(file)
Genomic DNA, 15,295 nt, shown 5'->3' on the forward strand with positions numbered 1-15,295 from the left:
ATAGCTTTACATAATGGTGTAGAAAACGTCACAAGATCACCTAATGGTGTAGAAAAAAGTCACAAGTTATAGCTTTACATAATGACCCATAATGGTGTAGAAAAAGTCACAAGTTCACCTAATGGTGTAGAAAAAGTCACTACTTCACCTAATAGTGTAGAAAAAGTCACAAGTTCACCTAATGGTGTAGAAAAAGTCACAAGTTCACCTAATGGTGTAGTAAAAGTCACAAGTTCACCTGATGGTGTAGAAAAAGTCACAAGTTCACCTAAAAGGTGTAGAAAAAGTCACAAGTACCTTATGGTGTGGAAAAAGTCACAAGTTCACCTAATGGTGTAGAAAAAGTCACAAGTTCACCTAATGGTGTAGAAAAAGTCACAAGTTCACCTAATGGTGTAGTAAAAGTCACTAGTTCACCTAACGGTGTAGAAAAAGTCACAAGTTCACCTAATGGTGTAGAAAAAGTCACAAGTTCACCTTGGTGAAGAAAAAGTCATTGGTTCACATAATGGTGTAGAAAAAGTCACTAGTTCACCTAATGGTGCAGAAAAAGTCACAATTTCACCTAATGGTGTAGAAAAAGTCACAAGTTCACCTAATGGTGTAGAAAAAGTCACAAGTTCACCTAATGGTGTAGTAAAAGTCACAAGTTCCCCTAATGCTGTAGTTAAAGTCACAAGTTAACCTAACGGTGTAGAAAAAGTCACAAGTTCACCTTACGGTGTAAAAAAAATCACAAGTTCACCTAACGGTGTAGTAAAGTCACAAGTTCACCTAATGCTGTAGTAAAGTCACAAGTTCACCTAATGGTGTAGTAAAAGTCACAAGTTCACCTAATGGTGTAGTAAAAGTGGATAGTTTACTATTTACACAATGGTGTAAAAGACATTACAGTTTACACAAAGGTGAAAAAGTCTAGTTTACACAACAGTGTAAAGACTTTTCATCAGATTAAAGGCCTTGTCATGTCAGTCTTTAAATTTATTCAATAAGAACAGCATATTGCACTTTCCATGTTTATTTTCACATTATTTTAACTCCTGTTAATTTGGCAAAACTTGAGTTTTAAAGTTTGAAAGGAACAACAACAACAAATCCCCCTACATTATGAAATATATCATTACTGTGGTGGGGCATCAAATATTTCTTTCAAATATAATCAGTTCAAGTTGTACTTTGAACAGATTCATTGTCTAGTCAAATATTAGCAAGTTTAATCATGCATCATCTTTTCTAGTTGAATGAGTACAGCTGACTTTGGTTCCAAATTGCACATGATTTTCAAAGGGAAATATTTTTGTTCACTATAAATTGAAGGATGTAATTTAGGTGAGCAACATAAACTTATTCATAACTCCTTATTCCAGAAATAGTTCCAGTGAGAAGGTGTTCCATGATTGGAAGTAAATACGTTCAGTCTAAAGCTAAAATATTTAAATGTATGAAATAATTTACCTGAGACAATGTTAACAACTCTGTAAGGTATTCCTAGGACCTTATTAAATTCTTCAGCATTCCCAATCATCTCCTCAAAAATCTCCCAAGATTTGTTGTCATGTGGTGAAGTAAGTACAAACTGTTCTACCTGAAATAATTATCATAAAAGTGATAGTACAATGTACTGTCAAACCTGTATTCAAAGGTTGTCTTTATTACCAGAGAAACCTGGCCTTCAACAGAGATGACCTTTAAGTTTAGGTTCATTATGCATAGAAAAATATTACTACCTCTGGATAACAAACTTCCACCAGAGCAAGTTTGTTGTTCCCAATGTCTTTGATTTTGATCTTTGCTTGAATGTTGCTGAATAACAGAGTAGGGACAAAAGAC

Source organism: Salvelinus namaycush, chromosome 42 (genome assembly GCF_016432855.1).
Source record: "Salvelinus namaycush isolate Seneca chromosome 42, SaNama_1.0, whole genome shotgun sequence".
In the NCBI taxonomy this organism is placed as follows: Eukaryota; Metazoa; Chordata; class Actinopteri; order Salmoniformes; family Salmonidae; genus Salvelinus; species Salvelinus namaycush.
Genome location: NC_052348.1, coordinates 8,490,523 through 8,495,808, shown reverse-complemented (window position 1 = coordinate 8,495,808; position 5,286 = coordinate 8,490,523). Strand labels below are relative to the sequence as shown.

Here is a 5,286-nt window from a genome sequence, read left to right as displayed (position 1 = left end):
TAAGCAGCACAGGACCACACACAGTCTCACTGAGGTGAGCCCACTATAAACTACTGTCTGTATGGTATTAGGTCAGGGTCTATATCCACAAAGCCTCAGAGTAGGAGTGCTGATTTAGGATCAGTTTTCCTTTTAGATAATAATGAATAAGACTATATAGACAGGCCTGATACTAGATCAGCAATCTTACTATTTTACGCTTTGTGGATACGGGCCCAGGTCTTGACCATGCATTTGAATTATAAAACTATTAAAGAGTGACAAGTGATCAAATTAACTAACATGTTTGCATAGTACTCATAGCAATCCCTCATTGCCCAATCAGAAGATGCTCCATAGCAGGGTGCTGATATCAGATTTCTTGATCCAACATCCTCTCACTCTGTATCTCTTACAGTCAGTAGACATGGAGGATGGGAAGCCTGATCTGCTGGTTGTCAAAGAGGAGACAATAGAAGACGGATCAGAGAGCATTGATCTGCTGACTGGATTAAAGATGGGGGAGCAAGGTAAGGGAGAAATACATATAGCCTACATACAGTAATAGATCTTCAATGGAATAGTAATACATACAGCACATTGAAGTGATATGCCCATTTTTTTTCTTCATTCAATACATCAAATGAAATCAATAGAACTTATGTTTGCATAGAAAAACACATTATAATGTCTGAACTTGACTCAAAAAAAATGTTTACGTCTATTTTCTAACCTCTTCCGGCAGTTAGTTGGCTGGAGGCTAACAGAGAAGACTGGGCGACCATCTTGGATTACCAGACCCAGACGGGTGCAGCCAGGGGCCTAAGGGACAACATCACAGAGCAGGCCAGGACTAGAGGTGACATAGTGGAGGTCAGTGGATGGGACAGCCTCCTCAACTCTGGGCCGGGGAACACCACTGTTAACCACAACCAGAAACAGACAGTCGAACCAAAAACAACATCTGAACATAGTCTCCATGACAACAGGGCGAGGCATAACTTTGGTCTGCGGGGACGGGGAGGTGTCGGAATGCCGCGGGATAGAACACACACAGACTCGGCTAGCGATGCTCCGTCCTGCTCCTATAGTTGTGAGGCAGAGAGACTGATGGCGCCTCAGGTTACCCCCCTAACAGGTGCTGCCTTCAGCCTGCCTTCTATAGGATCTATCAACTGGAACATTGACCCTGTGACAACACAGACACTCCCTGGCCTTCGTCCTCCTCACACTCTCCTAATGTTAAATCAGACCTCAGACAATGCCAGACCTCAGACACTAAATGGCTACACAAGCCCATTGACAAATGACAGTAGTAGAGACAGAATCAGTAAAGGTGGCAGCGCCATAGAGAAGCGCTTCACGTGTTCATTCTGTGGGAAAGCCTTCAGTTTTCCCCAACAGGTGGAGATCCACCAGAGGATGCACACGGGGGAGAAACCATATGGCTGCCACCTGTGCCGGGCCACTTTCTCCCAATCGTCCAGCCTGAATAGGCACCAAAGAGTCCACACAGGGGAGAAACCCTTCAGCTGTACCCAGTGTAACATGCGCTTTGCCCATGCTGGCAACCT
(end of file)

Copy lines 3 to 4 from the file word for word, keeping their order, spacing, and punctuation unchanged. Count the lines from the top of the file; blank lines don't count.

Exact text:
Source organism: Salvelinus namaycush, chromosome 42 (genome assembly GCF_016432855.1).
Source record: "Salvelinus namaycush isolate Seneca chromosome 42, SaNama_1.0, whole genome shotgun sequence".